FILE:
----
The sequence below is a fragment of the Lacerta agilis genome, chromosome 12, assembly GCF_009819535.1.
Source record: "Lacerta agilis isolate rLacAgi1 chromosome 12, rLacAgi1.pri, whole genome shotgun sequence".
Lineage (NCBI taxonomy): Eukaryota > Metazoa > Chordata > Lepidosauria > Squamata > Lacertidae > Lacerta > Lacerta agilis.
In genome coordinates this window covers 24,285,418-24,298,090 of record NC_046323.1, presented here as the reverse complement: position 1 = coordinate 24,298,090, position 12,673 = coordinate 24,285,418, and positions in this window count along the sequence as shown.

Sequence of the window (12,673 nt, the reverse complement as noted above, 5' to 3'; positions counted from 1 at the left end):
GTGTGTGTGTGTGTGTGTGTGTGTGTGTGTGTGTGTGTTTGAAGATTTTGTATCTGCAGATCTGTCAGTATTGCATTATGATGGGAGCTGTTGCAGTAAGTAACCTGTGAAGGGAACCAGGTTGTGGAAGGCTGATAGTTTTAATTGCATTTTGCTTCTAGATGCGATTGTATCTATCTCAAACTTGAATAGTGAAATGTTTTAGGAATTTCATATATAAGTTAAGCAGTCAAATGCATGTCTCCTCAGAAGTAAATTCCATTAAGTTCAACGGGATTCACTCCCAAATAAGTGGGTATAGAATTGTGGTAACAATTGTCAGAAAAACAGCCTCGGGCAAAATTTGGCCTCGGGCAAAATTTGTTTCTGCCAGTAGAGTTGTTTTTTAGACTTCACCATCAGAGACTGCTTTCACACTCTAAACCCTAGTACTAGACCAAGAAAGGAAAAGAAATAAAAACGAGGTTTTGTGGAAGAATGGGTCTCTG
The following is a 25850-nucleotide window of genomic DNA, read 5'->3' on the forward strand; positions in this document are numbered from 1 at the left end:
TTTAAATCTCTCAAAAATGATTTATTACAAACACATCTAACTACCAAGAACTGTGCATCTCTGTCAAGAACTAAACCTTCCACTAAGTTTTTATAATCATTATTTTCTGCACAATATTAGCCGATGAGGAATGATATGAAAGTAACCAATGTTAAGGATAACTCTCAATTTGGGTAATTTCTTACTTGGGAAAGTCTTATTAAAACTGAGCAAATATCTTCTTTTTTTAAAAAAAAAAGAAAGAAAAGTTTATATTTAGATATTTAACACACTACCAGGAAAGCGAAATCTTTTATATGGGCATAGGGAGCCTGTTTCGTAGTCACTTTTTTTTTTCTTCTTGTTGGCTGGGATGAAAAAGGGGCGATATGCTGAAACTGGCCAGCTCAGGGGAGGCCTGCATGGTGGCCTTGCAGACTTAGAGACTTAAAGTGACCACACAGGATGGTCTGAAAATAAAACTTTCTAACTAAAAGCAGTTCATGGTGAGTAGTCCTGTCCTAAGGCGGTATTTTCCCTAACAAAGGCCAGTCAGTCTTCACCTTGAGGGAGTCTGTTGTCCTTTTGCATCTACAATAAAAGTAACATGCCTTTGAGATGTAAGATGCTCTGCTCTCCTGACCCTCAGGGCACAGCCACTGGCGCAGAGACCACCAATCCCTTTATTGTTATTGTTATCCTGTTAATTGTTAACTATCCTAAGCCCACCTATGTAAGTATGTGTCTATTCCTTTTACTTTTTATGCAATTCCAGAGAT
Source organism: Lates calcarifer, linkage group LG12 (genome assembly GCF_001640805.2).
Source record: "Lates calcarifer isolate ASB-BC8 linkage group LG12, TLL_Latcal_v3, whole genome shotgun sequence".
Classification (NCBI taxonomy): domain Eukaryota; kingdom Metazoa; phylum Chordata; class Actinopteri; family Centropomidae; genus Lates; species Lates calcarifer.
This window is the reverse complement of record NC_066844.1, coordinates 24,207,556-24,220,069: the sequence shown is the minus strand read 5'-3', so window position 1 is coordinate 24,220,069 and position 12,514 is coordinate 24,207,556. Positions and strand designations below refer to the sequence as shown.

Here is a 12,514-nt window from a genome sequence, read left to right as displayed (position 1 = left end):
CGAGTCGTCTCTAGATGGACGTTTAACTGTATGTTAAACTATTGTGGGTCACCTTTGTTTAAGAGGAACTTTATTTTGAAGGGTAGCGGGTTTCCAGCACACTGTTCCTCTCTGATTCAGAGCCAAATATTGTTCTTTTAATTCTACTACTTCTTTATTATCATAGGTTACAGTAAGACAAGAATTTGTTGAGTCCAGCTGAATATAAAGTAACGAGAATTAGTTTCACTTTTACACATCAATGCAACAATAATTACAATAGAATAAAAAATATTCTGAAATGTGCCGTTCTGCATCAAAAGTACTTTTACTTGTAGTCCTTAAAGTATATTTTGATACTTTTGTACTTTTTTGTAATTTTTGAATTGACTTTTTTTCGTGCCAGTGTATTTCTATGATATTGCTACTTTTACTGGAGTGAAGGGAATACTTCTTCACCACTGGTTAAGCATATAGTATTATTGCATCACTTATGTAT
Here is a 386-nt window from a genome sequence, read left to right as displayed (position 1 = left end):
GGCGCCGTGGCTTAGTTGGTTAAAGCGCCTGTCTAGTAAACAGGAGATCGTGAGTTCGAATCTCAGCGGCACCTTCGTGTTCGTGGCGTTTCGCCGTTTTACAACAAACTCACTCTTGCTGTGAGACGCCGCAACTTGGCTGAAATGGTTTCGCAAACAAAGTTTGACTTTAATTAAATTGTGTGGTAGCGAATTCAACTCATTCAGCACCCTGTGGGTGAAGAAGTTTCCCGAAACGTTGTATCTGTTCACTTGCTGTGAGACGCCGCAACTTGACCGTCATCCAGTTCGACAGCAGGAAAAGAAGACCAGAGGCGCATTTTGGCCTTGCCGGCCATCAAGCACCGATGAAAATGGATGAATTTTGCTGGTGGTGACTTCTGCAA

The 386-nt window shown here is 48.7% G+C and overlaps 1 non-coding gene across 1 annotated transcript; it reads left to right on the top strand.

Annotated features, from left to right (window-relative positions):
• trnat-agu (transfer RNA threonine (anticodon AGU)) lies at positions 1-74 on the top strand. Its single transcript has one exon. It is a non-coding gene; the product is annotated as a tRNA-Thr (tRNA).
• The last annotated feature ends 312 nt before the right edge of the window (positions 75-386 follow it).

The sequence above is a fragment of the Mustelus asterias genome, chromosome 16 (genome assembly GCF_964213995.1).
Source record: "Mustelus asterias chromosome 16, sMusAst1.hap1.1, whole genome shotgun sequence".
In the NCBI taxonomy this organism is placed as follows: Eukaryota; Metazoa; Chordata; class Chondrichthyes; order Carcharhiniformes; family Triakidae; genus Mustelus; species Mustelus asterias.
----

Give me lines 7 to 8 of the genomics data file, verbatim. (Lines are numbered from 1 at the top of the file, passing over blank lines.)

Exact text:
The following is a 25850-nucleotide window of genomic DNA, read 5'->3' on the forward strand; positions in this document are numbered from 1 at the left end:
TTTAAATCTCTCAAAAATGATTTATTACAAACACATCTAACTACCAAGAACTGTGCATCTCTGTCAAGAACTAAACCTTCCACTAAGTTTTTATAATCATTATTTTCTGCACAATATTAGCCGATGAGGAATGATATGAAAGTAACCAATGTTAAGGATAACTCTCAATTTGGGTAATTTCTTACTTGGGAAAGTCTTATTAAAACTGAGCAAATATCTTCTTTTTTTAAAAAAAAAAGAAAGAAAAGTTTATATTTAGATATTTAACACACTACCAGGAAAGCGAAATCTTTTATATGGGCATAGGGAGCCTGTTTCGTAGTCACTTTTTTTTTTCTTCTTGTTGGCTGGGATGAAAAAGGGGCGATATGCTGAAACTGGCCAGCTCAGGGGAGGCCTGCATGGTGGCCTTGCAGACTTAGAGACTTAAAGTGACCACACAGGATGGTCTGAAAATAAAACTTTCTAACTAAAAGCAGTTCATGGTGAGTAGTCCTGTCCTAAGGCGGTATTTTCCCTAACAAAGGCCAGTCAGTCTTCACCTTGAGGGAGTCTGTTGTCCTTTTGCATCTACAATAAAAGTAACATGCCTTTGAGATGTAAGATGCTCTGCTCTCCTGACCCTCAGGGCACAGCCACTGGCGCAGAGACCACCAATCCCTTTATTGTTATTGTTATCCTGTTAATTGTTAACTATCCTAAGCCCACCTATGTAAGTATGTGTCTATTCCTTTTACTTTTTATGCAATTCCAGAGAT